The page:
December 22, 2021
An unexpected side effect of the Covid-19 pandemic and labor-force issues that has revealed deficits in America’s supply chain logistics – exposing antiquated systems that need to be stepped-up and become 2.0-grade for the 21st century – is the current unavailability of many items that are essential for manufacturing and even shipping processes. We’re talking about nigh-ubiquitous items from shipping containers and wooden pallets to semiconductor chips. In a domino effect of cascading proportions, consumers and manufacturers alike are finding themselves unable to access products and supplies that western society has taken for granted for decades, causing varying degrees of difficulty depending on the business. The data center industry is discovering that it is not immune to these concerns as well.
According to a recent article from Rich Miller at Data Center Frontier that addresses how data centers are navigating this strange new scenario, “‘The supply chain continues to pose challenges for us and many, many others in the industry,’ said Rob Johnson, CEO of data center equipment specialist Vertiv. ‘Each of the regions are experiencing it, but it is most acute in the Americas, where material availability is most difficult and commodity prices have risen beyond expectations.’”
“‘We are clearly in the midst of an acute supply chain crisis with increased prices and long lead time,’ said Jayshree Ullal, the CEO of network gear vendor Arista Networks. ‘Lead times of many components have extended to 50 to 80 weeks, with price hikes ranging from 15% to as high as 200% across our entire supply chain.’”
“‘Overall, the server business is constrained by supply,’ said Pat Gelsinger, the CEO of Intel. ‘Trust me, we would be shipping a lot more units if we weren’t constrained by the supply chain of these other components in the industry. Our customers, both cloud customers and OEMS, have very strong backlogs that they’re pressing us aggressively to satisfy.’”
With business survival at-stake for many companies and customer satisfaction still mandatory for those date center suppliers who are managing to stay ahead of the game, various strategies are being utilized to keep the gears turning – or rather, keep the data flowing – per se. Several of the strategies being used to cope with the supply-chain crisis are documented in the DCF article and are explained briefly below for our readers to consider.
“‘What we are seeing is that customers are willing to take that inventory, in some cases in warehouses, so they have it when that site turns on and don’t lose their production slot or lose their equipment to somebody else,’ said Vertiv CEO Johnson. ‘That’s more of a new phenomenon. More and more of our large customers are wanting some type of program to have inventory, so they can go ahead and take it off our hands and take the responsibility for it.’”
“‘We’ve expanded our supply chain base, in some cases to 3 or 4 providers of that equipment to diversify some of that risk,’ said John Hatem, Chief Operating Officer for CyrusOne. ‘We’ve been focused on this for the past 4 quarters, because we saw some of this coming in our conversations with (suppliers). It’s been focused across-the-board to make sure that we have enough (equipment) to meet the demand and the time lines of the customers.’”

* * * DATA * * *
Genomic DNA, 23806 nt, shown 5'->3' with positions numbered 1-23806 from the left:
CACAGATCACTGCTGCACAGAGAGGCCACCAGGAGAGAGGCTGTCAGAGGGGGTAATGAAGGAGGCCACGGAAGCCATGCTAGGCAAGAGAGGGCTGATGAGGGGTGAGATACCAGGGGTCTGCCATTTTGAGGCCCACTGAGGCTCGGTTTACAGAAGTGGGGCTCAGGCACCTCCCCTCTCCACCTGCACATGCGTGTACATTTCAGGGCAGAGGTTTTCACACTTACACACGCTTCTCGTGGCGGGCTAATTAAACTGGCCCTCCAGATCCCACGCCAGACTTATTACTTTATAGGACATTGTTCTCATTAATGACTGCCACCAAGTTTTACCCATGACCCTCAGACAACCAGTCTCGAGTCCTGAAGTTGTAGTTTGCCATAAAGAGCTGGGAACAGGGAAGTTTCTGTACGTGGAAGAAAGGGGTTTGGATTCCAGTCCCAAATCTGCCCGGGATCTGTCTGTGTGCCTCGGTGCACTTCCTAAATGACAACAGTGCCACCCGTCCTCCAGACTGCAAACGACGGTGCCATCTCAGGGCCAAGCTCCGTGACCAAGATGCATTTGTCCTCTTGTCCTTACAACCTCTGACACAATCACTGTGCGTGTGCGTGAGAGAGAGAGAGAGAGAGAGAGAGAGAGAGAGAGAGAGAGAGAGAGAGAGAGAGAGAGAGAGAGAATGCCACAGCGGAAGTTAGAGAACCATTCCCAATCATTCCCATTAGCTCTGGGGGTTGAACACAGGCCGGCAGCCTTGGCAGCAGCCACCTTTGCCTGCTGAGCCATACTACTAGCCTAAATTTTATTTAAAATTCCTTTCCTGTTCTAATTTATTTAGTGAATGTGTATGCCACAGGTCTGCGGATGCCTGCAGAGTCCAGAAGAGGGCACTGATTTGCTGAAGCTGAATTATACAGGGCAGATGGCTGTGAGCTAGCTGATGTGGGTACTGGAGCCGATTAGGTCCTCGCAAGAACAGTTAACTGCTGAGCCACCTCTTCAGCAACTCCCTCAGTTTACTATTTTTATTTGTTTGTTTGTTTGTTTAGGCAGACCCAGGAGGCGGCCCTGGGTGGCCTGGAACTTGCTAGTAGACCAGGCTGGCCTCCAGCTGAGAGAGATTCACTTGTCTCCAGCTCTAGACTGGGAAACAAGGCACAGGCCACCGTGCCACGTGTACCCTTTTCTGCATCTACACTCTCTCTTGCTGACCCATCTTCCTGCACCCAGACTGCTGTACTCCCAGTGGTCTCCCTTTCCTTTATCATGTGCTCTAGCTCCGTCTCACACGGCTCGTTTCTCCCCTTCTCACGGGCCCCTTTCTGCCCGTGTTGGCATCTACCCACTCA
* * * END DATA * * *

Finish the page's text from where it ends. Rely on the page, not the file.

Order Now for the Future
“‘We adjust our expectations for the potential of a longer supply chain,’ said Thomas Morton, the President of Switch. ‘What we have done is place the orders earlier to both help our demand curve and also make sure that our suppliers had adequate time to provide us the equipment that we need without delay. We have very long-standing relationships with our supply chain manufacturers. We do custom builds, so they go in a different supply chain than just the commodity products. They’re very long lead time items, and we’ve been able to plan and order those items a long time ago.’”
In summary, although these supply-chain blockages were not an anticipated part of doing business in 2021, they’re here as part of the New Normal and there’s not exactly a foolproof method for knowing when they will be corrected. With the Omicron variant loose in America but the federal government saying that shut-downs are not the way to beat the pandemic moving forwards, there’s hope that manufacturers and shipping channels will be able to adapt and adjust and get essential materials and equipment moving freely again. Until then, Data Center Frontier sums-up succinctly some trenchant tactics that members of the greater data center industry should be keeping squarely in their minds.
“For most data center operators, managing the global supply chain crisis has been a function of leaning hard on their experience and relationships, and getting even more obsessed about planning. Some of the key strategies include:
- Ordering equipment ahead of time.
- Holding more equipment inventory in warehouses.
- Working with more suppliers, including new suppliers who can source hard-to-find products.
- Making spot purchases to meet specific short-term demand, sometimes at premium prices.
- Doubling down on supplier relationships and financial strength.
- Working ahead on forecasting and procurement for 2022, 2023 and beyond.”
Altus Technologies and our team of data center consultants are here to be of assistance during this complicated time in the IT world. Since 1996, we’ve been assisting Fortune 500 and 1000 clients with their IT consulting needs.
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This additional article, How Supply Chain Shortages Affect Data Center Providers, available at DataCenters.com, sheds more light on this complicated issue that is troubling our industry currently.